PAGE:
Improving Your Workflow as a Developer with Bash Aliases

Improving Your Workflow as a Developer with Bash Aliases

As a developer, you most likely spend a significant amount of time working with the command-line interface (CLI). The command line is a powerful tool that allows you to interact with your operating system and execute various tasks efficiently. However, typing long and repetitive commands can become tedious and time-consuming. Fortunately, bash aliases can help you streamline your workflow and boost productivity. This article will explore what bash aliases are and how you can use them to enhance your development process.


Before you begin, this article requires basic knowledge of the terminal/CLI and bash commands.

What is a Bash Alias?

A bash alias is a user-defined shortcut for frequently used commands. When you create an alias, you assign a custom name to a command or a series of commands. Once defined, you can use the alias instead of typing the entire command. Aliases are specific to your user profile and can be stored in your shell's configuration file, such as .bashrc or .bash_profile.

For example, the following alias command creates a shortcut for the ls -al command:

alias ls="ls -al"

This shortcut can then be used to list all of the files and directories in a directory. So, instead of writing the longer command ls -al every time you need to list the files in a directory, you can now type ls.

Benefits of Using Bash Aliases

There are several benefits to using bash aliases:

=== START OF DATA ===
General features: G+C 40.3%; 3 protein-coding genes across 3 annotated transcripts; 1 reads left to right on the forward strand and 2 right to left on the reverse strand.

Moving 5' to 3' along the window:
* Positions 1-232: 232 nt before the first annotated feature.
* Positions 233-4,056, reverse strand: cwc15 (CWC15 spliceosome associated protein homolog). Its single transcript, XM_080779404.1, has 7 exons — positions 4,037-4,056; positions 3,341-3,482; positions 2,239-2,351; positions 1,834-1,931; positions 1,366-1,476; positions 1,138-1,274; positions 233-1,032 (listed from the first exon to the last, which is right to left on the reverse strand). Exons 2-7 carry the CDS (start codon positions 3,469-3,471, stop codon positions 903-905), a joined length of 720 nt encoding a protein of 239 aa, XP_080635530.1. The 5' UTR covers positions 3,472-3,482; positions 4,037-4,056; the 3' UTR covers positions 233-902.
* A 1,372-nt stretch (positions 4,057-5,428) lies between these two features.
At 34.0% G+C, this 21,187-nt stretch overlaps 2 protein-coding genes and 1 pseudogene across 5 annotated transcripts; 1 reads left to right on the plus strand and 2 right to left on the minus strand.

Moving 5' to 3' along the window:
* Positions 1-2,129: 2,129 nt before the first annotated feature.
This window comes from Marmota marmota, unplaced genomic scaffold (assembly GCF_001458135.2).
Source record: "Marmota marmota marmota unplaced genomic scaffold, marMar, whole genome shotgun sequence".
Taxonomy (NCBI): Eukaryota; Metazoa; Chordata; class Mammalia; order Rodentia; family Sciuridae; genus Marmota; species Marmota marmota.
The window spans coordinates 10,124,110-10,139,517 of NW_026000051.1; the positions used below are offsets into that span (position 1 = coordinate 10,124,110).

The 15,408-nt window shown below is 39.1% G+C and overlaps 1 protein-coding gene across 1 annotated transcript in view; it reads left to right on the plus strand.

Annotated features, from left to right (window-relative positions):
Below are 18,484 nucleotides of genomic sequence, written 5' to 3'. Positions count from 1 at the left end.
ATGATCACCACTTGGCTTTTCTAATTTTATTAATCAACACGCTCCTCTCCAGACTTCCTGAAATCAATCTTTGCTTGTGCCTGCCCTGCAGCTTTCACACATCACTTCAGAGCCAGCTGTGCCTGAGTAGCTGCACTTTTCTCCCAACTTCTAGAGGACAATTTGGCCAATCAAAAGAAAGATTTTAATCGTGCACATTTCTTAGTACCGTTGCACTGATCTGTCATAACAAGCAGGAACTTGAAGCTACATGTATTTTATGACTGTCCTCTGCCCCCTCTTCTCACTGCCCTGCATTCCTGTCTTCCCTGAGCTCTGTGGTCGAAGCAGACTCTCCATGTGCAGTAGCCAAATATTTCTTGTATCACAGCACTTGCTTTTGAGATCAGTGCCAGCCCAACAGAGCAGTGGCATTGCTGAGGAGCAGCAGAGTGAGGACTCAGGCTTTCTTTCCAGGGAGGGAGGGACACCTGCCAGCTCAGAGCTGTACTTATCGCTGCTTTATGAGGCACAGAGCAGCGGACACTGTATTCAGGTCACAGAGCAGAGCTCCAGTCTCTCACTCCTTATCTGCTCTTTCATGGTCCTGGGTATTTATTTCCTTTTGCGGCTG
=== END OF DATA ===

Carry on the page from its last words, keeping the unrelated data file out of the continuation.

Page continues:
1. Increased productivity: By reducing the time spent typing repetitive commands, you can focus more on coding and development tasks.

  2. Customization: Bash aliases are entirely customizable, tailored to your specific needs and preferences.

  3. Error prevention: Since aliases can be designed to avoid complex or risky commands, you can reduce the chances of making mistakes when running important commands.

Creating a Bash Alias

To create a bash alias, follow these steps:

  1. Open your terminal.

  2. Navigate to your home directory (cd ~) if you're not already there.

  3. Edit your shell configuration file using a text editor like Nano or VSCode. For example, to edit .bashrc, use nano ~/.bashrc or code ~/.bashrc.

  4. Add your alias definitions to the file. The syntax for creating an alias is: alias shortcut='command'. Replace shortcut with the name of your desired alias and command with the actual command or commands you want to associate with the alias.

  5. Save the file and exit the text editor.

  6. To make your changes take effect, restart your terminal or run the command source ~/.bashrc.

Aliases with Multiple Commands

Using logical operators such as the AND (&&) and OR (||) operators, you can create aliases with multiple commands.

alias shortcut='command1 && command2'

Using the AND (&&) Operator

The double ampersand is a logical AND operator used to execute the second command only if the first command succeeds (i.e., returns an exit status of 0). However, if command1 fails (returns a non-zero exit status), command2 will not be executed. Here's an example alias in bash: